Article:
The intersection between insolvency law and labour law has long created a struggle between balancing the rights of employees and maintaining a mechanism for restructuring or liquidating distressed companies. The general principle of paramountcy lies in the background of this balancing act – federal insolvency law will usually prevail where provincial labour law is in conflict with it.
Although a number of insolvency cases have considered labour relations issues (and, similarly, a number of labour cases have involved insolvent employers), Romspen Investment Corporation v. Courtice Auto Wreckers Limited, 2017 ONCA 301 appears to be the first instance where an Ontario court was asked to consider whether a union could proceed with a certification application during a receivership proceeding.1
On October 19, 2015, the receivership proceedings of several companies, including Courtice Auto Wreckers Limited (“Courtice”), commenced. The receivership order contained the standard provision that no proceeding could be commenced or continued in any court or tribunal against the receiver or the debtors except with the consent of the receiver or leave of the court.
On December 9, 2015, the International Union of Operating Engineers (the “Union”) applied to the Ontario Labour Relations Board (“OLRB”) for certification, seeking to represent six employees at one of Courtice’s Oshawa locations (“Ontario Disposal”). The Union later filed an unfair labour practices (“ULP”) complaint against the receiver after the receiver terminated four of the employees whom the Union sought to represent and hired new employees to perform substantially the same duties.
The OLRB stayed the Union’s certification application and ULP complaint based on the stay imposed by the receivership order. The Union sought leave of the court to proceed with its certification application and ULP complaint. The Union’s application was dismissed. The Union appealed.
Ontario Court of Appeal sides with Union
In a 2-1 decision, the Ontario Court of Appeal allowed the Union to proceed with its certification application. The Court noted that several of Courtice’s other business operations were already unionized, the receiver had been operating Ontario Disposal for over a year “with no definite end in sight” and the receiver had provided no specifics on a planned sale or prospective purchaser for Ontario Disposal. The majority of the Court also made the following observations:
- It may be true that upon certification certain rights and obligations crystallize, but certification does not have the effect of automatically increasing the rights employees have as creditors and, as such, prejudicing other creditors. And, in any event, allowing the Union’s certification application to proceed allows for a representation vote only – not necessarily certification.
- It is speculative to consider the impact of certification on the sales process. There was no concrete evidence that recognition of the proposed bargaining unit would negatively impact a sale. Moreover, the Union, on behalf of its members, has an interest in the business being sold as a going concern and would have an incentive to act in a manner that would promote that outcome.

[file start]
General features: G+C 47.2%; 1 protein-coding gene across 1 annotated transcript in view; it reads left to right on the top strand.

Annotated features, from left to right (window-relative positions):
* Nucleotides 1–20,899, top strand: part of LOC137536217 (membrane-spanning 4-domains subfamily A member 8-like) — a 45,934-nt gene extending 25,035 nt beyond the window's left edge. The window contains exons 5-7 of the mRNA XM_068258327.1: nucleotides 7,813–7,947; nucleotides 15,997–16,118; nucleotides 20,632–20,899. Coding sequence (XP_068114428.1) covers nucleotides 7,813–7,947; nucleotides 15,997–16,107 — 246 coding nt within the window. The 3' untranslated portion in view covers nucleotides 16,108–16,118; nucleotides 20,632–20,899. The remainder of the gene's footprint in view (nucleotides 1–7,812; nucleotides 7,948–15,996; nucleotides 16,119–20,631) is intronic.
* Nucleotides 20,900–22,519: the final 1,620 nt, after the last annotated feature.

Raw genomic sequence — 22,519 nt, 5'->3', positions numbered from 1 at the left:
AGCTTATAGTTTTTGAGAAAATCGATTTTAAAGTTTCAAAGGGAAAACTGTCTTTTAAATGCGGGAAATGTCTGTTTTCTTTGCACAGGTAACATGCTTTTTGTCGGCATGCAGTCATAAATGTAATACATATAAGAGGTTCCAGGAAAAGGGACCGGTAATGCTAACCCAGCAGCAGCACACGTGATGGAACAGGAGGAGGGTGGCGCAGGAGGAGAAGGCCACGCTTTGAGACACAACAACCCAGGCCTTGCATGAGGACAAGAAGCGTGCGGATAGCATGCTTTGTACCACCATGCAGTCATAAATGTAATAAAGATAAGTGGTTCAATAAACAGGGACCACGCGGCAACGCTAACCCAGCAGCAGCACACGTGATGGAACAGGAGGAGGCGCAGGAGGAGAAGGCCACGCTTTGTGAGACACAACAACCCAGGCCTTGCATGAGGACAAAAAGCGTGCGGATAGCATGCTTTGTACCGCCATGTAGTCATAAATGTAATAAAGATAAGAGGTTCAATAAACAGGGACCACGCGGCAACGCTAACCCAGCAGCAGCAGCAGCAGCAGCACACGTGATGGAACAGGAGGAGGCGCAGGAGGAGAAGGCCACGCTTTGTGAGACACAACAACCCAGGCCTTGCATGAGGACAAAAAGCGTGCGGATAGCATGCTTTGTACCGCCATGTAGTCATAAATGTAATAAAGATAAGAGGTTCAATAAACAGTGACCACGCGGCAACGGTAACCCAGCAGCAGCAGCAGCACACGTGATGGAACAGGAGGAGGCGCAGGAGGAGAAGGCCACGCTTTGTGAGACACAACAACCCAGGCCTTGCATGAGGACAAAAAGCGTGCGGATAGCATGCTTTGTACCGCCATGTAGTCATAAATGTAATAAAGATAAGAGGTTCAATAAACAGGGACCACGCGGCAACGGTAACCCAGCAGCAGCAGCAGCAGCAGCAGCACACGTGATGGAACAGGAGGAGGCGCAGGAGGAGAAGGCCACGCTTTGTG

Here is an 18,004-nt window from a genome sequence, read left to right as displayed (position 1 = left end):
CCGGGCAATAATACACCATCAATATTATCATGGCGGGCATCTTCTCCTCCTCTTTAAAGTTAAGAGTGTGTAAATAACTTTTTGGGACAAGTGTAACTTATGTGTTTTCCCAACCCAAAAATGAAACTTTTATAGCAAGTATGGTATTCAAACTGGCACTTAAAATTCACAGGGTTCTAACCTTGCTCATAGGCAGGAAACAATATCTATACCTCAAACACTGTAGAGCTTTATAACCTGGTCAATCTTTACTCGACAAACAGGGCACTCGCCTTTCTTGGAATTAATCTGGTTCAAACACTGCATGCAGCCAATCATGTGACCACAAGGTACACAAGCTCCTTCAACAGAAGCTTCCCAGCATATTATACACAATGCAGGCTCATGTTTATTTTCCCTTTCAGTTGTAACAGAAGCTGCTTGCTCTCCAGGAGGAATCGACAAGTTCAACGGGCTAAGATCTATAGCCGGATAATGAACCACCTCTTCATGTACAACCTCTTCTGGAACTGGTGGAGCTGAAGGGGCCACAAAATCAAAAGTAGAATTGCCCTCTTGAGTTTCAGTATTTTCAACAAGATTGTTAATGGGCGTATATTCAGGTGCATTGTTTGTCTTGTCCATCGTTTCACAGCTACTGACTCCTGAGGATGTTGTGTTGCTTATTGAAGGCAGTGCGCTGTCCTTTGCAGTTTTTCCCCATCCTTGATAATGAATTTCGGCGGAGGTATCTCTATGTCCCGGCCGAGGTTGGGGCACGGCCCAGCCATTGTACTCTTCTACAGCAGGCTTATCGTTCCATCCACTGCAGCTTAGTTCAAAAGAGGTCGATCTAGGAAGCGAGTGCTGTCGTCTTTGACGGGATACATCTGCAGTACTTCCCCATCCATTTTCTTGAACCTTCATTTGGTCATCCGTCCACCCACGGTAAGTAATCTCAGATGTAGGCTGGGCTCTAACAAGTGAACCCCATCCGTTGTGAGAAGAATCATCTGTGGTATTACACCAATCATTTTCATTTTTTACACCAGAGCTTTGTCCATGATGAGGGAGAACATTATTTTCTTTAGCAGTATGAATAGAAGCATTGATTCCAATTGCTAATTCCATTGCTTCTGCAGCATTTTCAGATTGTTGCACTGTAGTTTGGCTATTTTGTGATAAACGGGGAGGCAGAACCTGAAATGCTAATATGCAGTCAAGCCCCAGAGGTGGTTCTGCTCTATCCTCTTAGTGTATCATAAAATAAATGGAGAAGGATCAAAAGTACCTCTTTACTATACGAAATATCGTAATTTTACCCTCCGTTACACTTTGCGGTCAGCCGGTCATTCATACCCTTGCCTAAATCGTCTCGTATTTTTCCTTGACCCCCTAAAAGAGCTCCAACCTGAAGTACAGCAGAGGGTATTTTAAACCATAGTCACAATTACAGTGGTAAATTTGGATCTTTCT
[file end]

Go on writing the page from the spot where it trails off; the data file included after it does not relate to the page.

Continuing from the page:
- The fact that the Union could pursue its certification application against the purchaser is not persuasive. While flexibility is required to address challenges in insolvency proceedings, the courts should not unduly immunize insolvency proceedings against the legitimate exercise of labour relations rights simply because the assertion of those rights is inconvenient.
- It is speculative to consider whether the bargaining unit would be meaningful after the completion of any sale. The employees have presently existing rights under the provincial labour laws to organize themselves and seek a collective agent.
- Maintaining the stay and delaying the representation vote risked undermining the legitimacy of the vote. The scheme of the Ontario Labour Relations Act is premised on quick votes, which minimize the possibility of undue influence and maximizes the validity of the vote as a reflection of employee wishes. Delaying the vote prejudices those important objectives.
The majority of the Court also permitted the ULP complaint to proceed, noting that the threshold for granting leave to proceed against a receiver is not high and is designed to protect the receiver against only frivolous or vexatious actions or actions that have no basis in fact. Given the timing of the employees’ dismissals, the Court noted that the prima facie merit of the ULP complaint was obvious.
Takeaways for court-appointed receivers
Although this case may be confined to its specific facts, it does open the door for unions in other insolvency proceedings to bring certification applications and ULP complaints, thereby further complicating insolvency proceedings.
Accordingly, court appointed receivers will be well served to consider the labour relations impact of their decisions in advance, to seek advice from counsel before taking any steps as receiver that may adversely impact individuals employed by the insolvent cooperation, and to ensure that sufficient facts are contained in any responding record to demonstrate prejudice of lifting the stay and/or an unfair benefit to be realized by one group of creditors (i.e. employees over others).
This issue was considered in proceedings under the Companies’ Creditors Arrangement Act in Hawkair Aviation Services Ltd.
2006 BCSC 669.